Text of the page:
Keepers 'hand-feeding' bees after Wales' wet summer
This year's bad weather has forced some beekeepers to feed their swarms to keep them alive, says the National Beekeeping Centre for Wales.
Pete Barrar, a director at the Conwy-based centre, also claims there could be less honey on sale this autumn, with some keepers failing to harvest any.
Some hives are being fed sugar syrup solutions to prevent starvation.
With bees struggling for survival, Mr Barrar also fears their numbers could be reduced next year.Unprecedented
End Quote Pete Barrar National Beekeeping Centre
I think honey will be as scarce as hens' teeth”
He said some beekeepers have fed their swarms following advice from the National Bee Unit, which is part of the UK government's Food and Environment Research Agency (Fera).
He said: "They put out a warning in mid June, asking beekeepers to be particularly vigilant and make sure their bees weren't starving.
"Some starving colonies had been found.
"That warning was unprecedented - mid June should be the most prolific part of the year."
Mr Barrar said some bees may have been able to make some honey during a short spell of good weather at the start of the summer.
However, as wet weather dominated, the bees may have been forced to eat the reserved honey in the absence of nectar.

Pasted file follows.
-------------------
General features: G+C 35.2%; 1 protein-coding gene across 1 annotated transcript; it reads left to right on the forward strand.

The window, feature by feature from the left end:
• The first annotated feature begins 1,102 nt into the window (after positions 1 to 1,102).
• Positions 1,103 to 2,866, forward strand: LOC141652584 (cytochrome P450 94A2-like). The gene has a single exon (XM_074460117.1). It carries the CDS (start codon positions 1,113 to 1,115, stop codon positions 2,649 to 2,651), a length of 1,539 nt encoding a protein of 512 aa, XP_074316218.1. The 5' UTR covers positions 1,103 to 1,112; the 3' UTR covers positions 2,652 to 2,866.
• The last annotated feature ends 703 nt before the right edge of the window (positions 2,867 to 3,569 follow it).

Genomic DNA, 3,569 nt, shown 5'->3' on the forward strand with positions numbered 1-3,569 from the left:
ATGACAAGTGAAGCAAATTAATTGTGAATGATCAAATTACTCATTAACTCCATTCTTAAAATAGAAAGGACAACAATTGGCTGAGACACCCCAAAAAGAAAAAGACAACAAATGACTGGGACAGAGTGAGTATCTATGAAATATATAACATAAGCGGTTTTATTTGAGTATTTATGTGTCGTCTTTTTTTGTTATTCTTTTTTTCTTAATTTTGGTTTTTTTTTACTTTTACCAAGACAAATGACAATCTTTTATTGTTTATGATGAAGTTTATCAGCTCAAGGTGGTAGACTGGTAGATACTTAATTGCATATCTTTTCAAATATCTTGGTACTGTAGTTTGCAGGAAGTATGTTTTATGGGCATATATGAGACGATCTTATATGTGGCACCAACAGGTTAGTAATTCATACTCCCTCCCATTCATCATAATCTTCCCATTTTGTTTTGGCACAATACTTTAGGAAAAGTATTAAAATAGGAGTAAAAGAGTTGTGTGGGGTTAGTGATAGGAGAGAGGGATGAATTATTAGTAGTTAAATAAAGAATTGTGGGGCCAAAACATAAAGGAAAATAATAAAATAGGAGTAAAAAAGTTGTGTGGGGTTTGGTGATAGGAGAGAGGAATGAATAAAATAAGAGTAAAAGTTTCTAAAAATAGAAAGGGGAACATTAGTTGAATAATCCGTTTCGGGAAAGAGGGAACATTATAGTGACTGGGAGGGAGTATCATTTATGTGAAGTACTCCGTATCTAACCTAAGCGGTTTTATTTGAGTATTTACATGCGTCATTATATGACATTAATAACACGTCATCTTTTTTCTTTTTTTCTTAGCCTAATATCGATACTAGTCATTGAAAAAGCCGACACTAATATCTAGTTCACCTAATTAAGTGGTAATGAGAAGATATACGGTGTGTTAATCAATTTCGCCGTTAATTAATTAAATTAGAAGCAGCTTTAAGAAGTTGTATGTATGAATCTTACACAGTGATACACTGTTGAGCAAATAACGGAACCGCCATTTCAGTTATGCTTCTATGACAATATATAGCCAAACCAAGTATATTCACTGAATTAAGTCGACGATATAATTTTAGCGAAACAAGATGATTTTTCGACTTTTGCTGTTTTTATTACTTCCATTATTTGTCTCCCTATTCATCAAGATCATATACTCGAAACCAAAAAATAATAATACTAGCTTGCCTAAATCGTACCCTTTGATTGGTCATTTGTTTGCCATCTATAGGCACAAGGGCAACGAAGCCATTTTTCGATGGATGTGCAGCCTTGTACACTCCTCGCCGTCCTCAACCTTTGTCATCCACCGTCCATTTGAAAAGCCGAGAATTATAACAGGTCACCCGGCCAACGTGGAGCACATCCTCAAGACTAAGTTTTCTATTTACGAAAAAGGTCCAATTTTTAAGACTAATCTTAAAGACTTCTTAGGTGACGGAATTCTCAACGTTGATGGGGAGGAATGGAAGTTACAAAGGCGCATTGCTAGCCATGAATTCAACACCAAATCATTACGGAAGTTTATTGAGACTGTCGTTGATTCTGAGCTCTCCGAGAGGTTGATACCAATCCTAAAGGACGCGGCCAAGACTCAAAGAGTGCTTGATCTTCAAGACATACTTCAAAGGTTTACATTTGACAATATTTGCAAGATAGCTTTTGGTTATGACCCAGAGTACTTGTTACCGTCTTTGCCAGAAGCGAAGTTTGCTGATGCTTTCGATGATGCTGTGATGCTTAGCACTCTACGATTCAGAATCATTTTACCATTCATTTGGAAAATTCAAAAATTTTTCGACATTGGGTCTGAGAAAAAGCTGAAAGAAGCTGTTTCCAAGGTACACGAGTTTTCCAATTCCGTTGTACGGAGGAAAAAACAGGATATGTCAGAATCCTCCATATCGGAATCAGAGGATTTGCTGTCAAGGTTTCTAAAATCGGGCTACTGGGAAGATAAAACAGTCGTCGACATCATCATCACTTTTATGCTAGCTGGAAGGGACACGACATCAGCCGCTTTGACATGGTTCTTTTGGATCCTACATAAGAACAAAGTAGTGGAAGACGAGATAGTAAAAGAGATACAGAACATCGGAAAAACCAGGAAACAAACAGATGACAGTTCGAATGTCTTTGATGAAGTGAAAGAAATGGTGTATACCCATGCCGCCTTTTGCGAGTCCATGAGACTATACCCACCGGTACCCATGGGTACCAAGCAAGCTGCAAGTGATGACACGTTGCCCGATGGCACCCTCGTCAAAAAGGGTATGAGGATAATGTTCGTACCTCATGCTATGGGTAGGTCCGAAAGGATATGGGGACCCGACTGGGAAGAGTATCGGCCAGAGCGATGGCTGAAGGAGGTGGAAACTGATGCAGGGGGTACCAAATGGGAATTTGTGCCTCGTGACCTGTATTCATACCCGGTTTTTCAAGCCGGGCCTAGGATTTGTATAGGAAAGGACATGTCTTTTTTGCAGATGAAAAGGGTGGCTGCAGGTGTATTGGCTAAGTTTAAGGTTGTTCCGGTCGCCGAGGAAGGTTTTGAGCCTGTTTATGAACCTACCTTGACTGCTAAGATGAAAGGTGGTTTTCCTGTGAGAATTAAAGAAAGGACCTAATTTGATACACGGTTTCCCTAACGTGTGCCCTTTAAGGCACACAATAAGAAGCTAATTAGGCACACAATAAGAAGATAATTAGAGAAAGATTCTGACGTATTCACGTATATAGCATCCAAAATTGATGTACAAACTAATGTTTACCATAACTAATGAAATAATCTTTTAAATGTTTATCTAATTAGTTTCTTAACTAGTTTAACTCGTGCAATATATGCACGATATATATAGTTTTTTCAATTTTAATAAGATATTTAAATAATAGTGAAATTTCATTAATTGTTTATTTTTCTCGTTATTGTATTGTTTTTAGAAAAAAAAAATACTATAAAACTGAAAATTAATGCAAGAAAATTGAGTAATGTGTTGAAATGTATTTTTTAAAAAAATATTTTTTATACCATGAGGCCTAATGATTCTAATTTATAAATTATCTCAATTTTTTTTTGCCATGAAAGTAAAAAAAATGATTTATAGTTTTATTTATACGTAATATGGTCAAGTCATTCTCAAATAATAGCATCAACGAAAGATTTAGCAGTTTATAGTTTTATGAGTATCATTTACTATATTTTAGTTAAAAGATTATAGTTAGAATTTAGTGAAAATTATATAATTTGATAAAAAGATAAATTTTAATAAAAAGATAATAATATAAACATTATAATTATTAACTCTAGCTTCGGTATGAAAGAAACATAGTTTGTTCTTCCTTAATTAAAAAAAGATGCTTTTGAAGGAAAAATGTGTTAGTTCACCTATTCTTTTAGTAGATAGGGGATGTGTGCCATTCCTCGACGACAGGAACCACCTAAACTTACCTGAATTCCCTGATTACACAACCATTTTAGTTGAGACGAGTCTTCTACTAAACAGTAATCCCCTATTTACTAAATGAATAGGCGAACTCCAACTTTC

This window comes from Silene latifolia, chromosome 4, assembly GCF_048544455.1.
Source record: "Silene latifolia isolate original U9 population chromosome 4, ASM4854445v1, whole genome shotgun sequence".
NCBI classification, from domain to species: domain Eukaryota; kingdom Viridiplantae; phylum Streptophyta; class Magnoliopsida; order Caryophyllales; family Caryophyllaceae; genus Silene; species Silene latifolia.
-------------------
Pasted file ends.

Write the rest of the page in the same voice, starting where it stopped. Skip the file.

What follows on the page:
Instead, containers of granulated sugar mixed with water are connected to hives via a feeder. The bees access the syrup through a layer of fine gauze.
Mr Barrar said a "decent-sized colony" of between 40,000 and 50,000 bees "will take a gallon of sugar syrup in a day or two".
He said honey crops were normally harvested at the end of August, but warned: "I suggest many many beekeepers will find there's no honey for them.
"I think honey will be as scarce as hens' teeth".
While some pockets of Wales might have fared better, he said the picture was generally the same across the country.
He added: "There's a beekeeper in Conwy who's been keeping bees for 50 years, and he says it's the worst year he can remember."